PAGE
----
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The Gatekeeper’s Daughter: Chapter 30

Esther Teichtal

“I wonder if he really is my father. Farmer Gudaitis said he was a silversmith. How many silversmiths could there have been in the Lithuanian underground?”

Wednesday, March 13, 2019

V

asara enters the hallway, her excitement fizzing out of her. Daina is perched mid-stairway, strumming on her guitar.

“You have to see this, Daina,” she cries, waving a crumpled paper in the air. Daina lays the guitar on her lap and squints at her.

Dropping her shoulder bag to the floor, Vasara gives the newspaper a bold, triumphant rustle.

“This is it. It’s got to be him! My father!”

Daina’s eyes widen. “No. Way.”

“I’m certain. All the details fit.” Vasara sits on the lowest stair and opens the paper wide. “Come, look.”

Daina skips down the stairs and leans over her shoulder.

Vasara begins reading in a high-pitched voice, her tongue almost tripping over the words:

“Notable artist and silversmith Leonid Dusheik was brought to trial in the Vilnius regional court yesterday, after Soviet officials inspected his exhibit in the Užupis district of the city. An investigation found that his so-called ‘Sparks of Spirit’ collection — a range of Jewish ritual candleholders and artistic lithographs of stormy weather is likely an underhanded attack on Soviet leadership and a statement of solidarity with the traitorous underground resistance.”

Daina sits down next to Vasara and places a hand on her ragged jeans.

“What does that mean?”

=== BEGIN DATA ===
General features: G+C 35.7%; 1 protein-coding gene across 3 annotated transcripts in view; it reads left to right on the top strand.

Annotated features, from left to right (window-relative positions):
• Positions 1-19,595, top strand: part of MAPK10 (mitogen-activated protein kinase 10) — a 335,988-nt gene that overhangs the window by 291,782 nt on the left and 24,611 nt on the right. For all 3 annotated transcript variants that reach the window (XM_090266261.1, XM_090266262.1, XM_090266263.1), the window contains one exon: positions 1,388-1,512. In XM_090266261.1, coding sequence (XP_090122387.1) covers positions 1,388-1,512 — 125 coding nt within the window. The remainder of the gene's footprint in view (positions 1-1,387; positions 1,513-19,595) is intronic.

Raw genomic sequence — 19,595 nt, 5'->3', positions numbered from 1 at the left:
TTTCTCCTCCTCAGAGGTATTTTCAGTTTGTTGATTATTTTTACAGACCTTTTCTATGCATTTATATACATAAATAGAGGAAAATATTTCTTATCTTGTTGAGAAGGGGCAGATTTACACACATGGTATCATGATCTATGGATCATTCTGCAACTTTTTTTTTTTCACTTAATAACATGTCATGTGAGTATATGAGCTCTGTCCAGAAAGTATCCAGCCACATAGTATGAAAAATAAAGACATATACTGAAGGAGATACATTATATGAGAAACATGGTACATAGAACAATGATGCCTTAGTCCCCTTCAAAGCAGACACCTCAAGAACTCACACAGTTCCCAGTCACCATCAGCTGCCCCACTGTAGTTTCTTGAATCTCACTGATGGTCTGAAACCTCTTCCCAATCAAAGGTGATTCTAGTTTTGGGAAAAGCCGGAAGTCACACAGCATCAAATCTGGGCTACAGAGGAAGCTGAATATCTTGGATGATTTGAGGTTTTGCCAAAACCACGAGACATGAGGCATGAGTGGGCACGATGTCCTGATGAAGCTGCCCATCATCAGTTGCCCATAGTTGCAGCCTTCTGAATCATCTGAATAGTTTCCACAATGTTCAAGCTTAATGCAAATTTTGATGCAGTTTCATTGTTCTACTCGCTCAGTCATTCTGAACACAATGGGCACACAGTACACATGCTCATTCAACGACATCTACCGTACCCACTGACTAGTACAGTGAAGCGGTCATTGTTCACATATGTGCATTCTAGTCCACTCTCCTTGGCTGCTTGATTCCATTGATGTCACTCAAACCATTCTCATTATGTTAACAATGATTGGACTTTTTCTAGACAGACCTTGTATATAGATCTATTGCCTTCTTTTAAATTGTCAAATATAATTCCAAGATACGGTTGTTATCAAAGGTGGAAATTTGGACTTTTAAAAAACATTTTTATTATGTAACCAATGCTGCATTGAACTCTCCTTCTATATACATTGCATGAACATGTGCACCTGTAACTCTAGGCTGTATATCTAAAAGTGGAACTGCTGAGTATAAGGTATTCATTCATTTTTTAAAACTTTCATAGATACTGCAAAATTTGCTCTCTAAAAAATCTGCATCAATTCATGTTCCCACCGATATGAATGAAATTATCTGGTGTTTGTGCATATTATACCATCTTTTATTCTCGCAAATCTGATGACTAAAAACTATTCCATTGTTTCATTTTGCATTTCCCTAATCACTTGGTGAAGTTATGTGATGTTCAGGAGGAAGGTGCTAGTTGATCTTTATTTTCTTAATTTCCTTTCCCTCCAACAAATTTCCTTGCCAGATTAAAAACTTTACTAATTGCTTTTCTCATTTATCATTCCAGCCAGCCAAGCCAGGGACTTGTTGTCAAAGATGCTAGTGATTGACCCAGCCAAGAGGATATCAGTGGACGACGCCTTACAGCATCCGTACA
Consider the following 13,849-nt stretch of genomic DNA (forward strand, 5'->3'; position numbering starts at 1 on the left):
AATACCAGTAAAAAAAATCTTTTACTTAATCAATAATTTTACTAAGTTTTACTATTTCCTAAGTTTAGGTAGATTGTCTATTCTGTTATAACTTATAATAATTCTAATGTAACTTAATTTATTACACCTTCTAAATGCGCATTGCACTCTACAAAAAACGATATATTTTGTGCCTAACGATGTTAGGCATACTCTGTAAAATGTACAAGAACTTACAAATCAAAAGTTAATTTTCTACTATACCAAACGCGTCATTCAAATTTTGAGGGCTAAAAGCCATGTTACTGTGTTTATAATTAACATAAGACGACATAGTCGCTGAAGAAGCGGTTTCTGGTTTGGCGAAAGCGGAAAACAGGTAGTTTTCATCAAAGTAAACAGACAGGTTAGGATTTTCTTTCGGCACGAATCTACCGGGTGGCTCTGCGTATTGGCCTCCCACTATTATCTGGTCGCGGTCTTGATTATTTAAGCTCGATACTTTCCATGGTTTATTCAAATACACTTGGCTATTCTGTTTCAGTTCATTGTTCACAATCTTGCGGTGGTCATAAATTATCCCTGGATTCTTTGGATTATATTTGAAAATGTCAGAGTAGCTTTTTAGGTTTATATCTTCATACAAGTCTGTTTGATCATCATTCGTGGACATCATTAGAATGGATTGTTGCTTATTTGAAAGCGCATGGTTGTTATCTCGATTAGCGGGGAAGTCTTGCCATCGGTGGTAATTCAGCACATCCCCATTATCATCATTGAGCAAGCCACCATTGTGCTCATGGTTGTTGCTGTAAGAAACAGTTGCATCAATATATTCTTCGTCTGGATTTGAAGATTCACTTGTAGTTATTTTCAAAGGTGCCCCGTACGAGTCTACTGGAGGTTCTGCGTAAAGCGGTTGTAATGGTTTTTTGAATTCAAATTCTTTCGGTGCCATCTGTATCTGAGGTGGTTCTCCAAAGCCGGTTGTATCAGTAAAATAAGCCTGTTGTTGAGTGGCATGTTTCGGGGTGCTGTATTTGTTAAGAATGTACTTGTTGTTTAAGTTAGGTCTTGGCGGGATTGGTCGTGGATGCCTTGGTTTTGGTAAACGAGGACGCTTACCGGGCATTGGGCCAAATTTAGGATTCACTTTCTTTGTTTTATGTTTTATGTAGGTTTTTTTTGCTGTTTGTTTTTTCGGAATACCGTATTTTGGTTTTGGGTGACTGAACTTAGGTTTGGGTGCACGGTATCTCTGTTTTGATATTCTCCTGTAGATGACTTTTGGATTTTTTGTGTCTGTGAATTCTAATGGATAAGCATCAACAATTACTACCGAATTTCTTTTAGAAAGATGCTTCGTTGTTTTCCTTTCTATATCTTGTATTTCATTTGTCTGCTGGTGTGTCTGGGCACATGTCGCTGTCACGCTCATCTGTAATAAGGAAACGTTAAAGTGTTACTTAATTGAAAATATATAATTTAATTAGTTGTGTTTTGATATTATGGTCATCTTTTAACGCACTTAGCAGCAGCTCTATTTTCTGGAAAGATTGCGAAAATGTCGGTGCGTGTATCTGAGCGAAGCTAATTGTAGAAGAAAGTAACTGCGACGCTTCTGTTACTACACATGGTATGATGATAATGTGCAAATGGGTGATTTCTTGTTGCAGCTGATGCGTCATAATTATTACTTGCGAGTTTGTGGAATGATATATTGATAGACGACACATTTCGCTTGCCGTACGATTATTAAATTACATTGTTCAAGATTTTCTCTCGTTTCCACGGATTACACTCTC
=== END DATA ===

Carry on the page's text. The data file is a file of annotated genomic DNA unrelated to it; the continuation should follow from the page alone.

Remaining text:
Vasara pulls herself away from the article. “It means he was suspected of rebelling against the Communists. Most Lithuanians hated their presence here. There was a lot of resistance back then.”

She picks up the paper again.

“When charged with using his personal hallmark on his creations, instead of the now-standardized Soviet insignia, Dusheik insolently proclaimed: ‘A silversmith’s hallmark represents his unique individuality. I will not apologize to the court!’ at which point he was ordered to remain silent. Judge Jočienė? was not swayed by arguments presented in Dusheik’s defense, and found him guilty of promulgating Western propaganda.”

Daina points at the text. “Does that mean he was an enemy of the state?”

Vasara clutches the side of the paper and shakes it with an angry snort. “It means the judge didn’t know an honest man when he saw one. Most citizens hated the Soviets but were too scared to say the truth. This Mr. Dusheik had the courage to speak out against a system that was rotten.”

With that, Vasara continues: “Dusheik was convicted on three counts of treason and is to be held for further interrogation regarding suspected connections to other political activists. Dusheik’s fans were shocked by the allegations leading to his arrest and a thin crowd of indignant protestors paraded defiant posters at the courthouse entrance. They were quickly dispelled by the authorities.”

Vasara falls silent, her gaze locked on the photo. “I wonder if he really is my father. Farmer Gudaitis said he was a silversmith. And that there was a trial. How many silversmiths could there have been in the Lithuanian underground?”

She turns to Daina. “I’m going to get that jug. I’ve seen the hallmark they wrote about.”

(Excerpted from Family First, Issue 634)

 

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